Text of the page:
It wasn’t long ago that seahorses were considered “impossible” to keep in captivity. Many believed they were only suitable for those with massive resources such as public aquariums. If the home aquarist were to attempt to keep seahorses, they needed to live near the ocean so they could collect food on a daily basis, and even then, they only met limited success.
Seahorse Tank © Tami Weiss
Fortunately, times have changed. Advancements in modern marine keeping as well as a better understanding of seahorses and their requirements means anyone with the dedication and willingness to learn can keep seahorses. What we have learned is that seahorses have their own special requirements, and if those needs are met, they can be kept healthy and happy in the home aquarium. The secret to keeping seahorses is the right environment, proper feeding, and getting healthy specimens. We will cover how to do all three in this article.
Seahorses aren’t your typical reef fish. Well, they’re not your typical anything! They require a specialized environment to thrive in captivity. Rarely do they do well in your normal marine aquarium.
A seahorse aquarium needs to be a slow, peacefully environment. Their tankmates should be slow, and the water should be slow. As a general rule of thumb, seahorse keepers have the flow rate of their aquarium 3-5x/hr. What exact is this? It’s the number of times per hour the entire volume of water “turns over” or moves through the pumps. For example, if you have a 20 gallon aquarium, and you want to have a 5x turnover, you would take 20 and multiply by 5. This would give you 100 gallons per hour turn over, and thus, the flow rate you are looking to achieve is 200gph. This can be through one 200gph pump, or through multiple smaller pumps, such as two 100 gph pumps or four 5gph pumps.
As I said, tankmates need to be slow as well. Seahorses are not very fast at catching food; some will stare at a piece for a good ten minutes before deciding it is edible. Highly aggressive, fast tankmates will usually end up stealing all the food. In addition, gregarious, fast moving fish tend to make seahorses nervous and can cause undue stress, which can lead to illness. Keep the tankmates slow and small, and your seahorse will be happiest. Or don’t keep them at all, as many seahorse keepers discovered they do best only with their own kind. For specific recommendations, see the article on seahorse tankmates.
Because of their unusual shape and behavior, seahorses also need a habitat with a different decor than most marine fish tanks. Wall to wall live rock is not the kind of home your seahorses will appreciate. They aren’t usually found associating with the cliff-like walls of a reef, and are too clumsy to navigate the holes and crevices of live rock piles. Instead, they prefer open space with hitching posts to anchor themselves with their prehensile tail. Hitching posts can be a variety of sizes and shapes. In fact, the more variety, the happier your seahorses will be. As long as its relatively columnar and their tails can wrap around it, your seahorse will be happy. Some common hitching posts include: artificial branching corals, plastic & silk plants, brightly colored poly rope, and macro algae such as caulerpa.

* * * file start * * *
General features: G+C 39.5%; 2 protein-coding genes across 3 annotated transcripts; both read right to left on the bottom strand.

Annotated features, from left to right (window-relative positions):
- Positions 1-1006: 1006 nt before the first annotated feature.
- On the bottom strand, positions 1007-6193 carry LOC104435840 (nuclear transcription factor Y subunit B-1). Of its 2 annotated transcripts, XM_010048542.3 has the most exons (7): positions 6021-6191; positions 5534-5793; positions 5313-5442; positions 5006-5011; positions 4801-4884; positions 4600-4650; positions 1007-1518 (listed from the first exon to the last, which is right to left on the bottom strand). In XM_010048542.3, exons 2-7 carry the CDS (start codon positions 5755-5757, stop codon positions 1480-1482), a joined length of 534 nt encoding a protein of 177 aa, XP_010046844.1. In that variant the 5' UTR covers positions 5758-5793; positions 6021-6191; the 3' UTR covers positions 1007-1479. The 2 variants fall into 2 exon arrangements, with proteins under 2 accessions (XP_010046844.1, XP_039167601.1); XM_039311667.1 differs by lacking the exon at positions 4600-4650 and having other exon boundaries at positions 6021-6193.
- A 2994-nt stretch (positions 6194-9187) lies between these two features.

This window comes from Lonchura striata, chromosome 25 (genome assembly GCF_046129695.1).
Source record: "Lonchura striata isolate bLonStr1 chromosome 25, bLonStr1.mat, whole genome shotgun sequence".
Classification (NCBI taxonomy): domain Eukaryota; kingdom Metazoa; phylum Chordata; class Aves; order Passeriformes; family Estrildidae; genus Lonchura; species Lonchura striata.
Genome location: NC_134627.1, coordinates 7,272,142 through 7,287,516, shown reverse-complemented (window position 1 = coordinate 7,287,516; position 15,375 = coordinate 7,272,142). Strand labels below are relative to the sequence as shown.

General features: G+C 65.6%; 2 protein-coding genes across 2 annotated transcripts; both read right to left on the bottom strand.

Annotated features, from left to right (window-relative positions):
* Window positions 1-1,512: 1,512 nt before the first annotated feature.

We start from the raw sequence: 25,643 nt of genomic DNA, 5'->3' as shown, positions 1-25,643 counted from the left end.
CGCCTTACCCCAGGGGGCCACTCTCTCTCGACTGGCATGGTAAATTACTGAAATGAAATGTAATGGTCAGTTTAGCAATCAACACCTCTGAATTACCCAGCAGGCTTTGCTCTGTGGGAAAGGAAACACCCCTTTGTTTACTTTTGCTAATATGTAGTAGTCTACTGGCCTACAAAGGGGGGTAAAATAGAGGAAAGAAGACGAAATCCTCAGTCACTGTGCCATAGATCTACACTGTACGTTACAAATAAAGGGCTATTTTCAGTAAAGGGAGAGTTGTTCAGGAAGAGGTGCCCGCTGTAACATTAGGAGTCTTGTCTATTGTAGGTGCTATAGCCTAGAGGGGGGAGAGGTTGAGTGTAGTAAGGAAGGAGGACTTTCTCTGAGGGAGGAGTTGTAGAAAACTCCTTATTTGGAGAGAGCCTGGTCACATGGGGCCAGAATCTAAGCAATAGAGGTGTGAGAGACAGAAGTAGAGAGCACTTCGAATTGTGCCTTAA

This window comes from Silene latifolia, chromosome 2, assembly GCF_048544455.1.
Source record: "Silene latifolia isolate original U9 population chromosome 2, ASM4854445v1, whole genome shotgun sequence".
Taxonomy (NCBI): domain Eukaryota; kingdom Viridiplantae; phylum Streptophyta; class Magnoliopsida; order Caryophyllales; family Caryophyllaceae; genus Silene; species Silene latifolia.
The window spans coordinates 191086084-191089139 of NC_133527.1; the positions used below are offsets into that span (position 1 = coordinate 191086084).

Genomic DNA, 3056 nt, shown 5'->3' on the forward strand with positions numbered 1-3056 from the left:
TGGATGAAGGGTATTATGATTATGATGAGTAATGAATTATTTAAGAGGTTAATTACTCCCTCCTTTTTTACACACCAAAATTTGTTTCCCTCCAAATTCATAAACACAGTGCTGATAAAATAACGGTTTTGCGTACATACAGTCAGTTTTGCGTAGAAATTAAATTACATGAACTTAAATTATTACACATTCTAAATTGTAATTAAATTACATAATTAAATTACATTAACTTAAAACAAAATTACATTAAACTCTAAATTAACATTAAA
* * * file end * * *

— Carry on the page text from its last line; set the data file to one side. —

A 30 gallon seahorse and pipefish aquarium
With that being said, no seahorse tank should be devoid of live rock. Live rock is still an important part of the miniature ecosystem you are attempting to create. What is important is balancing the volume of live rock with the open space needed. Tonga branch rock is one way of creating both hitching posts and providing live rock. Most seahorses enjoy other types of live rock to poke around in, looking for naturally occurring crustaceans to eat.
The size and shape of the aquarium is also important to seahorse health. 20 gallons per seahorse is the absolute minimum for a pair of seahorses. 40 gallons per pair of the really large ones such as H. ingens or H. abdominalis. However, water volume is only one factor when determining the best size seahorse aquarium. Seahorses need tall aquariums, as they are vertical swimmers. This is especially true if you plan to breed them. Minimum tank size is three times the total adult height of the seahorse. Be sure this is after you subtract the depth of your sand bed. A 20-inch tank with a 6 inch sand bed only gives seahorses 14 inches of usable height.
The last issue concerning the seahorse environment is water quality. Seahorses are messy eaters; consuming large volumes of high protein, high fat foods. They have an inefficient digestive system, which leaves the aquarist with high protein, high fat poops that break down in the aquarium. For this reason, it is important for the seahorse aquarist to watch their water quality closely, and set up their aquarium to deal with these waste-producing machines.
An efficient nutrient export system is a must. Nutrient export is simply put, a method of removing waste, either before it brakes down to nitrate and phosphate, or after. The simplest nutrient export system is large water changes, which physically removes the water with the waste, and replaces it with new water that does not have waste. However, water changes large enough and frequent enough to make a profound effect on nutrient remove are labor intensive and costly. Most aquarist, therefore, supplement regular partial water changes with other methods of nutrient export. Commonly used methods are protein skimming, refugiums and macroalgae for biological export, and nutrient absorbing pads.
Seahorse keepers are obsessed with food. Live food, dead food, big food, small food. Why? Because our seahorses are so dependent on it.
In nature, seahorses spend most of their time eating. This is because their digestive system is very short and not very efficient. They have evolved to be eating machines. Unfortunately, they have evolved to be picky eating machines, only recognizing the movement of live food as actual food. Thus comes the problem many seahorse keepers face. Seahorses not only require frequent feedings of highly nutritious food, they often will only eat living food. Which means for many seahorse aquarists at least one extra tank for food and a fairly large food budget.
Fortunately for aquarists, due to recent laws regarding the control of the number of seahorses traded internationally, captive bred seahorses are popular. Thankfully, they usually are grown on frozen food and have adapted early on to eat whatever is thrown in the aquarium. However, that doesn’t entirely answer the problem of seahorse feeding. Many foods available on the market are not suitable as a staple diet for seahorse. Mysis, a popular frozen food for seahorses, is usually only available from freshwater sources. These sources do not have the right balance of fats appropriate for marine animals, and as a staple diet is likely to result in deficiencies as well as problems with accumulation of fatty tissue in the liver. Brine shrimp is virtually void of nutrition. Small krill, sometimes marketed as plankton, is a great food source, but many seahorses turn their noses up as they do not like the hard shell.